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Trinity: The Strength of Emotions

Trinity: The Strength of Emotions

By Amy Ratcliffe Tuesday, June 20th, 2017

In TRINITY VOL. 1: BETTER TOGETHER, writer/artist Francis Manapul reveals the true power behind DC's greatest heroes—not strength or skill, but love. In this breakdown, Amy Ratcliffe writes about why heroics are often strongest when they're a group effort.

"Their attachments to those they love dictate their actions."

Though they have different abilities, grudges and costumes, many villains have one thing in common: they underestimate the power of love. Maybe they've had a dismal personal history with the emotion and have become bitter, or maybe they've never experienced love and therefore don't know the deep well of possibilities (mostly positive, but also some negative) it can lead to. Whatever the reason, they view having emotions and being influenced by them as a weakness. TRINITY VOL. 1: BETTER TOGETHER, by writer and artist Francis Manapul and artists Emanuela Lupacchino, Clay Mann and Ray McCarthy, takes Wonder Woman, Superman and Batman on a journey that emphasizes the power of emotions and uniting.

Something I appreciate about comics, or maybe stories in general, is that even though the idea at the core of a plot may not be revolutionary, it kind of is at the same time. In the case of Better Together, it's not the first time a story like this has been told, but the pages still stand apart because of the details present in the words and art and because it explores such a universal human concept. We all have things we wish we could change, revisit or understand better. Batman wants to alter his tragic past, Superman wants to help Pa Kent and Wonder Woman wants to be able to return to her home once again.

In Manapul’s story, the trinity found themselves pinned down by the Black Mercy and Mongul when their emotions were already raw. Clark was processing the unexpected arrival of Bruce and Diana at his home. He's currently in one of those, "I want to work alone," states of mind—and so is Bruce, because that's his usual way of operating. They're struggling with big ticket items like the past and future and how they will or won't work together. For that reason, the actions of Mongul and his “child,” the White Mercy came at the right time.

Not that I encourage the idea of attaching parasites to anyone. Ever. Just to be clear.

The attack put things into perspective for the heroes. It stripped down their guards. They learned they are indeed better together.

I'm glad they realized the importance of uniting, but the more interesting and surprising epiphany came from the White Mercy. A non-corporeal entity that came into being through unlikely circumstances (which is often the explanation for any non-corporeal entity's origins, to be honest), White Mercy learned about the opposites of hate and anger. She initially raised an eyebrow at how easy it was for Superman, Batman and Wonder Woman, the world's mightiest heroes, to be so readily defeated. But by witnessing their compassion, heartbreaks and triumphs, White Mercy came to understand the value of all emotions—not only ones based in negativity.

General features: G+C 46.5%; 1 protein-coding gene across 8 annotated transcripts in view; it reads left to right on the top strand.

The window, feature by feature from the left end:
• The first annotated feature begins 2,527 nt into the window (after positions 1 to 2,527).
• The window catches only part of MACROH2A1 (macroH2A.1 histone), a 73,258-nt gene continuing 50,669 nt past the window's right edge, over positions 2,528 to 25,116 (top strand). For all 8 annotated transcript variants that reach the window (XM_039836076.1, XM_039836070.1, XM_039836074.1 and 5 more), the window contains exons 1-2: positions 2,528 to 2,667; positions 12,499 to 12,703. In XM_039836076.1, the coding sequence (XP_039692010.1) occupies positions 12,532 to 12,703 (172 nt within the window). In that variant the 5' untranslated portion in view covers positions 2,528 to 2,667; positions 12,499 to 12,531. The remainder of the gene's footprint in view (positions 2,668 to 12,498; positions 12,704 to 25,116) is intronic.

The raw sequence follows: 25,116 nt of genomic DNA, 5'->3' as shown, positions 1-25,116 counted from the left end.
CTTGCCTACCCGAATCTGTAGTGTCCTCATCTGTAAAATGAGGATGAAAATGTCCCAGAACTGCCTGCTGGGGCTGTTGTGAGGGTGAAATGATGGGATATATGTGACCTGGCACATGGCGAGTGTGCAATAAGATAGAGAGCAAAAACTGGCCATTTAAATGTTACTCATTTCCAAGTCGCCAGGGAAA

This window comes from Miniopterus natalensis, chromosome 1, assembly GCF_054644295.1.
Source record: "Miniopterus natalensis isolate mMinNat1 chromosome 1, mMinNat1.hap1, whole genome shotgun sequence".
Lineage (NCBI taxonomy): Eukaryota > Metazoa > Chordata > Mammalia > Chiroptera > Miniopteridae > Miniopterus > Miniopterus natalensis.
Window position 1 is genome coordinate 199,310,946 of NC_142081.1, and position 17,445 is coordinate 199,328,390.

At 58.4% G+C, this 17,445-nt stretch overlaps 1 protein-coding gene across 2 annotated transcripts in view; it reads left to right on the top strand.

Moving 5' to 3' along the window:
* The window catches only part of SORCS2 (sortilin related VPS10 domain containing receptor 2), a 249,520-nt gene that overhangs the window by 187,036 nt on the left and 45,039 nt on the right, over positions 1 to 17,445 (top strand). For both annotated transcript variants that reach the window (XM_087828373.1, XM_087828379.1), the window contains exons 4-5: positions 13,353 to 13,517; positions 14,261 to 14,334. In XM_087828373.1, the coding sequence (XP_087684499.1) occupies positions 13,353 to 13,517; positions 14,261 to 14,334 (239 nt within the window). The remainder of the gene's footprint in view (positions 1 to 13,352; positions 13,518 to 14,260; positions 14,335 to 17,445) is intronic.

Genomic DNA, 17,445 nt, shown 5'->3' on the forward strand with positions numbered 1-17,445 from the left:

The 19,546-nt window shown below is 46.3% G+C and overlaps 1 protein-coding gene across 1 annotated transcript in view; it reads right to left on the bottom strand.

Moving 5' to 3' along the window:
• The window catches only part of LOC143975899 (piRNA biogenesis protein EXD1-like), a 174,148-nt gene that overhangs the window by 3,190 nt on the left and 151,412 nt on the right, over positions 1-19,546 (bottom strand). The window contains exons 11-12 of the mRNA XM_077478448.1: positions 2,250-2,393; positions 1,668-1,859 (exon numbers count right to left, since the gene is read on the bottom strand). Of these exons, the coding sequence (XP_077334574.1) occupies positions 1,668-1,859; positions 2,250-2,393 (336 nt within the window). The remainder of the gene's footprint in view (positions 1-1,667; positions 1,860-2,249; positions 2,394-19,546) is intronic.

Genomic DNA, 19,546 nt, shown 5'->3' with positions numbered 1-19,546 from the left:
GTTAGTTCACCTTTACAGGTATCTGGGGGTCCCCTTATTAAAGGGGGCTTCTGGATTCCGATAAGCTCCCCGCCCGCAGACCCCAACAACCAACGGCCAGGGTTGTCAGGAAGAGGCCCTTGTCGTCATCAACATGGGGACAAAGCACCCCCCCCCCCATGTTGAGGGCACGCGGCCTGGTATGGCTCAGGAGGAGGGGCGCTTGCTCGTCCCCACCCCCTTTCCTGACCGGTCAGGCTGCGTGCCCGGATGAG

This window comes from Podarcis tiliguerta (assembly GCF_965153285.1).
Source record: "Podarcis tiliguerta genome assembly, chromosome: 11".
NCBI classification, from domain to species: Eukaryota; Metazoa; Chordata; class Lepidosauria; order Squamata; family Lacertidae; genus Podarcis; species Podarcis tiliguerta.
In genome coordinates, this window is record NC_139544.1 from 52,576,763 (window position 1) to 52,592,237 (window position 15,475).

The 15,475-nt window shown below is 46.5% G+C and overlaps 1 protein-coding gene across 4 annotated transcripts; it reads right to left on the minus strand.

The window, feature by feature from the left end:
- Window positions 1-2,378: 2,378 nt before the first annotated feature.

Living in a single end of the spectrum of feelings is to live a single point of view. Ideally, we spend the majority of our time towards the warm and fuzzy end rather than the upset and prickly side, but if you've never crossed the road, it's hard to appreciate the value of the side you call home. White Mercy was full of disdain, fueled by what she learned from Mongul. But when she was in the fantasy world alongside the trio of heroes and when she communicated with Poison Ivy, she learned about a broader range and opened her eyes.

White Mercy got the human experience. And that's not insignificant.

Let's wrap with a look at the Black Mercy. The alien parasite was first introduced in the classic Alan Moore and Dave Gibbons Superman story, “For the Man Who Has Everything,” and has been used against DC super heroes more than a few times since then in comic books and elsewhere. One the most notable recent appearances of the Black Mercy was in the Supergirl television series. In that episode, Non used the plant against Kara Danvers to get her out of the way. The parasite gave Kara her dream by putting her into a fantasy world where Krypton wasn't destroyed.

That's the real catch about the Black Mercy and what makes it such a formidable weapon for a villain—it gives the affected their single greatest desire. The Black Mercy can pick out its victim's secret hopes and dreams and manifest them. Escaping from a world where you're comfortable and have all that you want would be harder than I can imagine. Yet Superman, Batman, Green Lantern and more have all done it.

Have you read Trinity Vol. 1: Better Together? Share your thoughts about the title with us in the comments.
 

Amy Ratcliffe writes about Rebirth and DC Super Hero Girls for DCComics.com and covers Supergirl for the #DCTV Couch Club. Look for her on Twitter at @amy_geek

TRINITY VOL. 1: BETTER TOGETHER by Francis Manapul, Emanuela Lupacchino, Clay Mann and Ray McCarthy is now available in print and as a digital download.